• Mass campaign through print, media, drama, advertisements, films to educate the public, how such rituals have no scientific basis and they can be disastrous for individuals as well as society.
  • There should be a country wide co-ordinated approach rather than a localized one.
  • We need a public awareness campaign to educate people about anti-superstition law and its clauses.
  • Campaign need to associate common people to identify and track such acts if performed at rural or urban level since it is hard for police alone to track such practices if performed at isolated level. We must set examples by acting strong against such Baba, Tantric etc.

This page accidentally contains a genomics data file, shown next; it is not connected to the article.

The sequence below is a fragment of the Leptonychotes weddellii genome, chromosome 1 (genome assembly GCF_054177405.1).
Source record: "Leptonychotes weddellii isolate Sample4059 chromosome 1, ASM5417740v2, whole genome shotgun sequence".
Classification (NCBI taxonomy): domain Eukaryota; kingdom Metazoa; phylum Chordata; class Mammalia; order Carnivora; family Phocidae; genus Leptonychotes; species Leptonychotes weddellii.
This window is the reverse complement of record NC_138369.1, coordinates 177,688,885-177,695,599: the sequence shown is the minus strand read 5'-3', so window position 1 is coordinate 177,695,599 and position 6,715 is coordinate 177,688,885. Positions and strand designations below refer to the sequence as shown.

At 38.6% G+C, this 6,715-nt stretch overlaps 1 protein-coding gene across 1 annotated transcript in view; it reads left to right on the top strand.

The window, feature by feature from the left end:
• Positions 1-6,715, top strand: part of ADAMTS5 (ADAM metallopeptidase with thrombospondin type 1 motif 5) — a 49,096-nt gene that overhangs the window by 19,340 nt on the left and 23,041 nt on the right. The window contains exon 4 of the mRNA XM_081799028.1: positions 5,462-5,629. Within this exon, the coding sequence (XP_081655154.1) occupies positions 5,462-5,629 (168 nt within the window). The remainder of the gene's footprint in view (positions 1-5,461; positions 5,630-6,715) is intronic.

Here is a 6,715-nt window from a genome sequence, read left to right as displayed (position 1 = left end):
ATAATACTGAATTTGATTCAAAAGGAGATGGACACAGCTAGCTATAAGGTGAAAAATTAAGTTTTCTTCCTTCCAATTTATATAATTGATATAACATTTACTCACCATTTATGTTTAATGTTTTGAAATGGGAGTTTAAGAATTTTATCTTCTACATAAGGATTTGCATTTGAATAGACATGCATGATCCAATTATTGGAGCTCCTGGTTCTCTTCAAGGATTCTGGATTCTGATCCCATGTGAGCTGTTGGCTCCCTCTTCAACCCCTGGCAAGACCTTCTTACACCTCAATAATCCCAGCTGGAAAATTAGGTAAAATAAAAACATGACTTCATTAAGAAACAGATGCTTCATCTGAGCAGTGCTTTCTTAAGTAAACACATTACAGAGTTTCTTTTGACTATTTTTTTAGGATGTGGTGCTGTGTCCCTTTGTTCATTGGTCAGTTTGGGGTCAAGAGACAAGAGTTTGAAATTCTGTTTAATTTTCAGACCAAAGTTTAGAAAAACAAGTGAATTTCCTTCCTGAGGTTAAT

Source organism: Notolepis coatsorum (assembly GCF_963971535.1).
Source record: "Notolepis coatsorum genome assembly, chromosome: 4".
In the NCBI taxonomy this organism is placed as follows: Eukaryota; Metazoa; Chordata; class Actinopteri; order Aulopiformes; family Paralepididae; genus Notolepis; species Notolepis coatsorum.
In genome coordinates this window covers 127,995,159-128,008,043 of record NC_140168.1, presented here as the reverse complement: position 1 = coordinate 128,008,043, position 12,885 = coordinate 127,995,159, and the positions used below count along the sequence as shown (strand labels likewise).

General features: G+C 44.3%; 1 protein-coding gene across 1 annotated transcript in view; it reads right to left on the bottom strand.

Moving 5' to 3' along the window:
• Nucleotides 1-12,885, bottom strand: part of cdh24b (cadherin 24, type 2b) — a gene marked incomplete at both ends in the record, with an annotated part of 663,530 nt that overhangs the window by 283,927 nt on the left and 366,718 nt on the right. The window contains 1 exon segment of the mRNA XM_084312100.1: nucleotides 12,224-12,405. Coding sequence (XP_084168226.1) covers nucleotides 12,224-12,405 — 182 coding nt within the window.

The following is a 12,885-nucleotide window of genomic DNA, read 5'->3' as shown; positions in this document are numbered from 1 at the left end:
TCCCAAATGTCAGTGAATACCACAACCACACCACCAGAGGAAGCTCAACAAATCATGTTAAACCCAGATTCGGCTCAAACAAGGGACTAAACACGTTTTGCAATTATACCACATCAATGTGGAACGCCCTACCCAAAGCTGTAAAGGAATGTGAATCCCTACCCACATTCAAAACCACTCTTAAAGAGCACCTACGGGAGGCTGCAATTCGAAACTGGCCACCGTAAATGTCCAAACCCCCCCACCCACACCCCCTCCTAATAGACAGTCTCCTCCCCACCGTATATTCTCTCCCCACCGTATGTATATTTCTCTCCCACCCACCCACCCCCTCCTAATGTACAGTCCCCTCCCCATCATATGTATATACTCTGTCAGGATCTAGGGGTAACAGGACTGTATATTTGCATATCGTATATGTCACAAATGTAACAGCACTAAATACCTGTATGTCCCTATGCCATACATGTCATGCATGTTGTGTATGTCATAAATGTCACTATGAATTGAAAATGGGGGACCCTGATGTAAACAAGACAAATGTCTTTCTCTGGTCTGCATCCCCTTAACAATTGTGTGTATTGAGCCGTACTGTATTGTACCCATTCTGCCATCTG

• Public campaign against superstition has to involve prominent religious figures from across the religions to address that large population which have deep faith in them.
  • The campaign should involve school going children because children are more prone to absorb such beliefs from the society simultaneously also for seeding of scientific temper. It will be better if specific chapters can be added in to their curriculum.
  • Schools, colleges, universities can be used to conduct public debate. It will help to expose superstitious behaviours and will also help in creating positive atmosphere for growth of reasoning and scientific temperament.